Flood waters which have devastated Pakistan for five weeks have headed out to the Arabian Sea after swallowing another two towns, but the challenges of delivering emergency aid to eight million people remained.
The floods have moved down from the mountainous north-west, submerging or affecting almost a fifth of the country at their peak.
Waters have begun to recede in the north and in Punjab, but they have been submerging towns in southern Sindh province, close to the Indus River, over the last 10 days.
The scale of the disaster has raised concerns about the stability of nuclear-armed Pakistan, which is already reeling under al Qaida and Taliban violence and massive economic woes.
Government official Hadi Bakhsh said the last two towns in the path of the floods were hit late on Monday.
"The flood waters hit Khahre Jamali and Jati towns last night, and now there is no other village or town in the way of the deluge," he said, adding that people had already fled the towns, parts of which were under 10ft (3m) of water.
"The flood waters are now heading to the Arabian Sea," he said.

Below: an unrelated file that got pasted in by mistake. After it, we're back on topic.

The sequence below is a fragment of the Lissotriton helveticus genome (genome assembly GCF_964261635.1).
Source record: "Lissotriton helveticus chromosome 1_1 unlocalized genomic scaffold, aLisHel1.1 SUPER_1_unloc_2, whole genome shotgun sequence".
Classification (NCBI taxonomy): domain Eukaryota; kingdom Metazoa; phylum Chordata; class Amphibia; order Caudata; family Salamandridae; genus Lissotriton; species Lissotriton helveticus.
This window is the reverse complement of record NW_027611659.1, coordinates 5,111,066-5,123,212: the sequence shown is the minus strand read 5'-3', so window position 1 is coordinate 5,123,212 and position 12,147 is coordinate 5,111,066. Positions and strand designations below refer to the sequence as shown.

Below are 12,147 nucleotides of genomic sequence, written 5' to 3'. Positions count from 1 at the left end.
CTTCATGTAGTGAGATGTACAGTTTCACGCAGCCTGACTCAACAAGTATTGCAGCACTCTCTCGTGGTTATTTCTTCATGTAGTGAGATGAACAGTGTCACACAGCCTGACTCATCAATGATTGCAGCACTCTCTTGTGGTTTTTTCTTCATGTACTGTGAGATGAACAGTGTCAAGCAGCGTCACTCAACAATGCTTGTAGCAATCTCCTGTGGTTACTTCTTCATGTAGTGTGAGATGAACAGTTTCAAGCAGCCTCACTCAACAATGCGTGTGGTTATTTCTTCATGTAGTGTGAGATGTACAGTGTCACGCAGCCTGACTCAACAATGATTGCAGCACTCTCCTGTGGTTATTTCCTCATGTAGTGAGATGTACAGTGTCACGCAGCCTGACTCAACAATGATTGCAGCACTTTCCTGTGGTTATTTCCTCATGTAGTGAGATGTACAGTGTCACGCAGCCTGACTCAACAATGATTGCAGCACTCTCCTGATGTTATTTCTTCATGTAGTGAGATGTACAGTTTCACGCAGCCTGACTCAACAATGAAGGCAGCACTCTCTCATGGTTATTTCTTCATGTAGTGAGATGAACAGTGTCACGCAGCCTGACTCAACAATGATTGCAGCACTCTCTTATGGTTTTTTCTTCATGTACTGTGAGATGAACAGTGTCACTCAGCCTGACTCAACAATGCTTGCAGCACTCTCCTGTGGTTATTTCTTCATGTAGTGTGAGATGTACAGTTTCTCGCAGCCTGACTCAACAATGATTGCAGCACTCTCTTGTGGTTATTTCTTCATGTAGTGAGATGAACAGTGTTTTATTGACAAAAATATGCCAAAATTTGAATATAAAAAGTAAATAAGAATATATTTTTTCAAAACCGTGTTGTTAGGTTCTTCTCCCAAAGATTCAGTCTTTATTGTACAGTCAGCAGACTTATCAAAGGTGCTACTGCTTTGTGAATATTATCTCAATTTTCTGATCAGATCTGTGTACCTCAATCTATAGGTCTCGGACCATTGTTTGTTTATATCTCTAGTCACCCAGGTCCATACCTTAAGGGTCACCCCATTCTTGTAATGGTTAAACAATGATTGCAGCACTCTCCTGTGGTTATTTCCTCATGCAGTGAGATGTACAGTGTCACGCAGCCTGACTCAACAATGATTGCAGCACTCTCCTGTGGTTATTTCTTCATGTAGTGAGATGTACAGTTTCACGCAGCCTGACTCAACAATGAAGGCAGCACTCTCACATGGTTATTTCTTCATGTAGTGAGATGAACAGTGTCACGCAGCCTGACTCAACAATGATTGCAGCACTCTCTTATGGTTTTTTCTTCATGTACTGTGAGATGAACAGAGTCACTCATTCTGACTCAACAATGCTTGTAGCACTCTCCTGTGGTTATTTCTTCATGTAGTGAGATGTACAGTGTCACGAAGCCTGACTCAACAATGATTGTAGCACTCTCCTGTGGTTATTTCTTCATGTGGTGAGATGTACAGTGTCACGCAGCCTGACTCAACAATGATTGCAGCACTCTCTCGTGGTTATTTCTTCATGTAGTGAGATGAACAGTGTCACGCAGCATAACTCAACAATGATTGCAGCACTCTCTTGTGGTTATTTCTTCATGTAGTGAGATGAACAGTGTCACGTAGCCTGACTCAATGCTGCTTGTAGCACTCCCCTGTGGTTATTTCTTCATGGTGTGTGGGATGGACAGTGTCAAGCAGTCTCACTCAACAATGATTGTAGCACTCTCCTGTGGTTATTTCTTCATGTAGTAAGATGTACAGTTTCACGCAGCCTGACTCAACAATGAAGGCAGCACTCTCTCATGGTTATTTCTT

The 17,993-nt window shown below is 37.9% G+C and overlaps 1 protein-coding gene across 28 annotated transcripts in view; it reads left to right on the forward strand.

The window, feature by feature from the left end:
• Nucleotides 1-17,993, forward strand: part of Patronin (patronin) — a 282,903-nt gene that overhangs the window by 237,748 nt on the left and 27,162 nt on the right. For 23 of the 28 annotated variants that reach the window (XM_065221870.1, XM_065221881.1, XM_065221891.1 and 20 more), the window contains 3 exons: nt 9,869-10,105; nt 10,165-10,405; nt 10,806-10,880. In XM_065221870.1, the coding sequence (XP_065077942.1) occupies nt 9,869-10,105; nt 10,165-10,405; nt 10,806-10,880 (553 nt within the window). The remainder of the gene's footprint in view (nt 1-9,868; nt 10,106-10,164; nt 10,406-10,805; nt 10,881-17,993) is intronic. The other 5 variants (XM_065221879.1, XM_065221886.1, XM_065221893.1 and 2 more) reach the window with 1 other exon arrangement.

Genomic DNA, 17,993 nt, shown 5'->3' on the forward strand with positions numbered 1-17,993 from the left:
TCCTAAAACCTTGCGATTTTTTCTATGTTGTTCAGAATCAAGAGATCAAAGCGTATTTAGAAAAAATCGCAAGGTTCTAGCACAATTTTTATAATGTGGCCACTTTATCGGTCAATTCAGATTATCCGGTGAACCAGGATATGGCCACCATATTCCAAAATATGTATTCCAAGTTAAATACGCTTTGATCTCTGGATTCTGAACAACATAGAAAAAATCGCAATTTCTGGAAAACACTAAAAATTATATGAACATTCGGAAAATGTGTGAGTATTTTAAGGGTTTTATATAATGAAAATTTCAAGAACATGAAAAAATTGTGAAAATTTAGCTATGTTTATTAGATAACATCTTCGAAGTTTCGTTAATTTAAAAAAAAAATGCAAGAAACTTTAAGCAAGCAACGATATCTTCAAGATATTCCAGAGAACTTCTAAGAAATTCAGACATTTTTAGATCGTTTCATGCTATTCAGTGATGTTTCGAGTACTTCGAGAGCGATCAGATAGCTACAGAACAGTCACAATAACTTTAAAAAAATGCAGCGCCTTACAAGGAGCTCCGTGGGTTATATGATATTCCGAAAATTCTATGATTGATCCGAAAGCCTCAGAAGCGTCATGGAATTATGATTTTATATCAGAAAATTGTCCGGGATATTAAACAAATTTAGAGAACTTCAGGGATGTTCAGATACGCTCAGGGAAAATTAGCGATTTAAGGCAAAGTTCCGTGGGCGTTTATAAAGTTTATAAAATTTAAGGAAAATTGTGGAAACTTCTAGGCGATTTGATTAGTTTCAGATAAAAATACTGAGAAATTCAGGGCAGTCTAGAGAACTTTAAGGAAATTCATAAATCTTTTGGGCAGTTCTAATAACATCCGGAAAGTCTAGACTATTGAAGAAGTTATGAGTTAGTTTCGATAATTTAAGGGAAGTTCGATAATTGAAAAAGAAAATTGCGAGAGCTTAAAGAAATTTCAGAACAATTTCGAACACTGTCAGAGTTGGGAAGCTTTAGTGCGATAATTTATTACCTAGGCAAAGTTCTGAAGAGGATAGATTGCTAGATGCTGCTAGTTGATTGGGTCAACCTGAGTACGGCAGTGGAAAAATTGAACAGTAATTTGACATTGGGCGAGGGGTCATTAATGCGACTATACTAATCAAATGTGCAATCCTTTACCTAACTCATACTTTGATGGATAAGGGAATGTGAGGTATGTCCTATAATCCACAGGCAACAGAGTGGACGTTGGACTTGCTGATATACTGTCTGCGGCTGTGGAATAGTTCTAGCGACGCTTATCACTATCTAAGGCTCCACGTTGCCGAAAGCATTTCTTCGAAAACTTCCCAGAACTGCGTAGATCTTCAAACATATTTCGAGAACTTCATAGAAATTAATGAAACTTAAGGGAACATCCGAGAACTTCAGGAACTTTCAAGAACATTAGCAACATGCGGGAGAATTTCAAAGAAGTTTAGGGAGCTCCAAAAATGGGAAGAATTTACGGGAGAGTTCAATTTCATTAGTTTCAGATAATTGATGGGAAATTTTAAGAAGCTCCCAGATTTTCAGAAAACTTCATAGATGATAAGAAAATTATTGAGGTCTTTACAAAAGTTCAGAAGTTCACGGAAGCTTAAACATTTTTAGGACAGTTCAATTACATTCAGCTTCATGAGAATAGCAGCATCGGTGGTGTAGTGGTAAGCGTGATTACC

Authorities have struggled to feed, house and arrange medical care for the survivors of the floods. Foreign countries and the United Nations were slow to respond to the disaster, in part because it took a long time for its extent to become clear.
Aid is slowly reaching the worst-affected areas by army helicopter, road and boat, but millions have received little or no help. The UN warned that additional funding for emergency food was urgently needed to ensure supplies into next month.
Once all the flood waters recede, the country will be left with a massive relief and reconstruction effort which will cost billions of dollars and take years. An estimated one million homes have been damaged or destroyed, five times as many as were hit by this year's earthquake in Haiti.